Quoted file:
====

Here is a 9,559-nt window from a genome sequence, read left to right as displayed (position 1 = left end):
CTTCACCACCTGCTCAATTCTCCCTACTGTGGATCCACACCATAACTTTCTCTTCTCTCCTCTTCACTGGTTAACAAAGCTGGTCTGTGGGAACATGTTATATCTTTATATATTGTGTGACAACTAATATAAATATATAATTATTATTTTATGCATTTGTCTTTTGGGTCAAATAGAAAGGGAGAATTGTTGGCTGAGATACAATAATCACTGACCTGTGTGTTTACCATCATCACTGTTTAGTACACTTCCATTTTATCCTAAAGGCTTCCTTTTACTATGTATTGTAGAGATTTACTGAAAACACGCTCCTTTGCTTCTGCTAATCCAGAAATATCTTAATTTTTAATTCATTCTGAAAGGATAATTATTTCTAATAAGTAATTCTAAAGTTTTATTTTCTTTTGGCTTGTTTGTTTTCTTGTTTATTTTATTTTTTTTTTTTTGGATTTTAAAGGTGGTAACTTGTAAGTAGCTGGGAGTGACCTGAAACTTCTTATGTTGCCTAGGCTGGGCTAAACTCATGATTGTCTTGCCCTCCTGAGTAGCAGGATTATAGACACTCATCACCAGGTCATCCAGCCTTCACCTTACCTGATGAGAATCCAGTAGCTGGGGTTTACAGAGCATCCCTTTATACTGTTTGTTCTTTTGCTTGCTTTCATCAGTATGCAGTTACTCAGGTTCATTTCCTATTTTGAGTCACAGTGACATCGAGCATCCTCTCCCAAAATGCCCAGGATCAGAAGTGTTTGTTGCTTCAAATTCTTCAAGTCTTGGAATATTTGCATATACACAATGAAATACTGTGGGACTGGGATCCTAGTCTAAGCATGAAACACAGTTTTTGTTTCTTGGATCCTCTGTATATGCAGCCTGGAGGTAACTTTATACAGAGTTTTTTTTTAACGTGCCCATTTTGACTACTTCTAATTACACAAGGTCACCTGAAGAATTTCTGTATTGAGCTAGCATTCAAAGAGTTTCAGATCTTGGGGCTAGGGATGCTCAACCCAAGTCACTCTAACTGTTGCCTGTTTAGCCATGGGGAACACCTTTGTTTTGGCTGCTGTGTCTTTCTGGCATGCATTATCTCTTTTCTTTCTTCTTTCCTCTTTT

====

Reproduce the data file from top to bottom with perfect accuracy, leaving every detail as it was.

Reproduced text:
Here is a 9,559-nt window from a genome sequence, read left to right as displayed (position 1 = left end):
CTTCACCACCTGCTCAATTCTCCCTACTGTGGATCCACACCATAACTTTCTCTTCTCTCCTCTTCACTGGTTAACAAAGCTGGTCTGTGGGAACATGTTATATCTTTATATATTGTGTGACAACTAATATAAATATATAATTATTATTTTATGCATTTGTCTTTTGGGTCAAATAGAAAGGGAGAATTGTTGGCTGAGATACAATAATCACTGACCTGTGTGTTTACCATCATCACTGTTTAGTACACTTCCATTTTATCCTAAAGGCTTCCTTTTACTATGTATTGTAGAGATTTACTGAAAACACGCTCCTTTGCTTCTGCTAATCCAGAAATATCTTAATTTTTAATTCATTCTGAAAGGATAATTATTTCTAATAAGTAATTCTAAAGTTTTATTTTCTTTTGGCTTGTTTGTTTTCTTGTTTATTTTATTTTTTTTTTTTTGGATTTTAAAGGTGGTAACTTGTAAGTAGCTGGGAGTGACCTGAAACTTCTTATGTTGCCTAGGCTGGGCTAAACTCATGATTGTCTTGCCCTCCTGAGTAGCAGGATTATAGACACTCATCACCAGGTCATCCAGCCTTCACCTTACCTGATGAGAATCCAGTAGCTGGGGTTTACAGAGCATCCCTTTATACTGTTTGTTCTTTTGCTTGCTTTCATCAGTATGCAGTTACTCAGGTTCATTTCCTATTTTGAGTCACAGTGACATCGAGCATCCTCTCCCAAAATGCCCAGGATCAGAAGTGTTTGTTGCTTCAAATTCTTCAAGTCTTGGAATATTTGCATATACACAATGAAATACTGTGGGACTGGGATCCTAGTCTAAGCATGAAACACAGTTTTTGTTTCTTGGATCCTCTGTATATGCAGCCTGGAGGTAACTTTATACAGAGTTTTTTTTTAACGTGCCCATTTTGACTACTTCTAATTACACAAGGTCACCTGAAGAATTTCTGTATTGAGCTAGCATTCAAAGAGTTTCAGATCTTGGGGCTAGGGATGCTCAACCCAAGTCACTCTAACTGTTGCCTGTTTAGCCATGGGGAACACCTTTGTTTTGGCTGCTGTGTCTTTCTGGCATGCATTATCTCTTTTCTTTCTTCTTTCCTCTTTT